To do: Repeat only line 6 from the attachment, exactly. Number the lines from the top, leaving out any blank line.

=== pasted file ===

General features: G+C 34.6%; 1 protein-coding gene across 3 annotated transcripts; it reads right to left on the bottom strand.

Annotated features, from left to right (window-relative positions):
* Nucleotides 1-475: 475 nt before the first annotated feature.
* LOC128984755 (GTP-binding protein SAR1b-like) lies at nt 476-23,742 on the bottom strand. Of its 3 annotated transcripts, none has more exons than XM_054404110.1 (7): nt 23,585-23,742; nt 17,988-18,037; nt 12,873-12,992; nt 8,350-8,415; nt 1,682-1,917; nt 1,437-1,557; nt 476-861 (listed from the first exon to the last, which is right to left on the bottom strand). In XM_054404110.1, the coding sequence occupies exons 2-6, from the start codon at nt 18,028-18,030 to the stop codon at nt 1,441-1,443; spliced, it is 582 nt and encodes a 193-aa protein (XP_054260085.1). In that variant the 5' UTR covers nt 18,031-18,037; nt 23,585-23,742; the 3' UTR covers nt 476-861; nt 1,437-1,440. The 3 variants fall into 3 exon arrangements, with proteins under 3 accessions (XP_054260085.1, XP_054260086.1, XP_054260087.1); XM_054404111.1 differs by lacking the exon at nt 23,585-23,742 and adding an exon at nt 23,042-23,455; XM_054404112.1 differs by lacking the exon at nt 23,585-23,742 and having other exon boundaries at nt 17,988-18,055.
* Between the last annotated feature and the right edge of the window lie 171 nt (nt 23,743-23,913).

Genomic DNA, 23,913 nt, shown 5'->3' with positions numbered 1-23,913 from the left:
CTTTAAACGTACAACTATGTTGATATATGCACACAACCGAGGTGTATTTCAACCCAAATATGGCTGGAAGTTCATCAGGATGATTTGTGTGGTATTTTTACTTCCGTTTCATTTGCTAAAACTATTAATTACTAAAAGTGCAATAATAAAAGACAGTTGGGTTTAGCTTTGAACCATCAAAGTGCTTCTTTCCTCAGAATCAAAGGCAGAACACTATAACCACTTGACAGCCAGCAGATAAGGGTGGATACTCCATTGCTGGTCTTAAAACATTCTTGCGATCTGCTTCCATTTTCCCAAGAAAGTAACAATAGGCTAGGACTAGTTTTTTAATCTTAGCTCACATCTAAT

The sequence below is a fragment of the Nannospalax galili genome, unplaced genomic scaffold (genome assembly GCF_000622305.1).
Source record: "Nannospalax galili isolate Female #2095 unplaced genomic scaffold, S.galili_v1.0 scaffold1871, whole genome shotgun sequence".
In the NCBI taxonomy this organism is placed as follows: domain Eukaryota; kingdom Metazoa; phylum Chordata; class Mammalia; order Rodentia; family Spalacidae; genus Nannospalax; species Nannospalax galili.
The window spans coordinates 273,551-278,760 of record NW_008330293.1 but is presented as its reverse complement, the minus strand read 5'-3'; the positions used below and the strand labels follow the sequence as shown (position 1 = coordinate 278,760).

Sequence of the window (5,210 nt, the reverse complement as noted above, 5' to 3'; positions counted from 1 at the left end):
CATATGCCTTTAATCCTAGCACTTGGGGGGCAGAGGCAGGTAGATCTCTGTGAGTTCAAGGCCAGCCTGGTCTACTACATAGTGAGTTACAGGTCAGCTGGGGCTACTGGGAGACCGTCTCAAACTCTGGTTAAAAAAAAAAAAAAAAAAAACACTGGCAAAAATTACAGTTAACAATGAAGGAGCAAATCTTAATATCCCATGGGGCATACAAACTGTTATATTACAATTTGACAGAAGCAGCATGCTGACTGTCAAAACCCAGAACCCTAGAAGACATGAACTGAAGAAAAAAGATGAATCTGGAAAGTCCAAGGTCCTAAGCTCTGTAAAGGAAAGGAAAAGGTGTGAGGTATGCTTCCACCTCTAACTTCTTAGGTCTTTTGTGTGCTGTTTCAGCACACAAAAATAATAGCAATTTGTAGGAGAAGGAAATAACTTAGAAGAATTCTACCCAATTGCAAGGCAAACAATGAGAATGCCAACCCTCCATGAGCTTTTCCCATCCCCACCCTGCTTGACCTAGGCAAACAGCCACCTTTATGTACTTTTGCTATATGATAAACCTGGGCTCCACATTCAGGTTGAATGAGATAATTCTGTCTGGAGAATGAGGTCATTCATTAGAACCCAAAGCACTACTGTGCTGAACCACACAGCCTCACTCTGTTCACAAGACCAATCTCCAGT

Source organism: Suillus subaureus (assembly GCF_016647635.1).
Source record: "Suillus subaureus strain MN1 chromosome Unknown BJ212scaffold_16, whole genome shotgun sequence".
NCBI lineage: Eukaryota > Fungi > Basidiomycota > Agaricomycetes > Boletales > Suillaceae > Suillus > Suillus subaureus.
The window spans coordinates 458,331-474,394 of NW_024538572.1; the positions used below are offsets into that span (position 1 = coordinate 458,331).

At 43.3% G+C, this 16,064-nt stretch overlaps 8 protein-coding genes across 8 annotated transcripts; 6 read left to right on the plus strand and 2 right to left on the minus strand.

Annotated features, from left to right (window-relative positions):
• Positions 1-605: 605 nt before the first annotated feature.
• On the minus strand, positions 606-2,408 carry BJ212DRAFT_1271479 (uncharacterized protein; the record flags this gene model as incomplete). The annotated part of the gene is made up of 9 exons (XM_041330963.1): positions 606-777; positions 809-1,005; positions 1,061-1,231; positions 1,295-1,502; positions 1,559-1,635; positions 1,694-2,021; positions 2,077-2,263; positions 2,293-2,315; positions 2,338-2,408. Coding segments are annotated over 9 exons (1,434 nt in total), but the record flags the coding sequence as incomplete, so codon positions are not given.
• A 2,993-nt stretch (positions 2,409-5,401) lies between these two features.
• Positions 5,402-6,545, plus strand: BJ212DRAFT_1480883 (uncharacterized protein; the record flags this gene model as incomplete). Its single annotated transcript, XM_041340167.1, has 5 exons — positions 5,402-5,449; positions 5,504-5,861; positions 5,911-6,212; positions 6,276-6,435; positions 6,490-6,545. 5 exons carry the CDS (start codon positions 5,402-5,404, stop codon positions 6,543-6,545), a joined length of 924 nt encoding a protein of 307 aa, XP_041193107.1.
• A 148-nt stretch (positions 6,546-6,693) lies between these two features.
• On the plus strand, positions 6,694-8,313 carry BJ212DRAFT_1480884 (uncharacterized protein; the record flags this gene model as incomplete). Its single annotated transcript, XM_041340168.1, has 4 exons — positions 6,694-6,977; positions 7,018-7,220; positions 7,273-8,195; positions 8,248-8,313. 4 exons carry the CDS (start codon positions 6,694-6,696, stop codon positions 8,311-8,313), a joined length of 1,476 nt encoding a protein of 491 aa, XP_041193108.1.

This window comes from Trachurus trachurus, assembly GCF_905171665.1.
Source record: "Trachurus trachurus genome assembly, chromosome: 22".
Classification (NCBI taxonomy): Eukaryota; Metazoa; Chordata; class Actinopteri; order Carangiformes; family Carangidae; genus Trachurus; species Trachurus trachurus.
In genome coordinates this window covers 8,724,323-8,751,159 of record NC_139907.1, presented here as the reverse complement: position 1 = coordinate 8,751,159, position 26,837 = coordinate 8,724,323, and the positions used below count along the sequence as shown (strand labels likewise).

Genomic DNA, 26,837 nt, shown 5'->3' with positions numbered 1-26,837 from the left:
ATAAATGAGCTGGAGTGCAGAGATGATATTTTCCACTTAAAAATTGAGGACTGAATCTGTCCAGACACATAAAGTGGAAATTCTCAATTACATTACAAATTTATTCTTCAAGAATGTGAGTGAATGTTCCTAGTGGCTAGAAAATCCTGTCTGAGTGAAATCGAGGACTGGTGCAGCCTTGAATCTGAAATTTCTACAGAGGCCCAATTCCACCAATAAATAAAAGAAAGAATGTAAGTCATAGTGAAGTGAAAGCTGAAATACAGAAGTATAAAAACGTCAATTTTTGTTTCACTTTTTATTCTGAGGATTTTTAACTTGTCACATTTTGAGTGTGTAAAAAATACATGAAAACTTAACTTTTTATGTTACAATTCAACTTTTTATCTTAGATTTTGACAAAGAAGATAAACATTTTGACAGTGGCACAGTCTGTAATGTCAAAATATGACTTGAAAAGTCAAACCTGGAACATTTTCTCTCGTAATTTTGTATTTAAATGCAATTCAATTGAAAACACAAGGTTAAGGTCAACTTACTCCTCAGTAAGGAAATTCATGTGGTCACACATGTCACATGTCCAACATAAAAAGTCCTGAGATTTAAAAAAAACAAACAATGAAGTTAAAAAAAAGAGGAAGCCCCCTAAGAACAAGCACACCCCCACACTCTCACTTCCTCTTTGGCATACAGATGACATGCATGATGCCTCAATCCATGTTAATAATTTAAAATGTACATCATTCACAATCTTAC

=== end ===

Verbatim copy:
Genomic DNA, 23,913 nt, shown 5'->3' with positions numbered 1-23,913 from the left: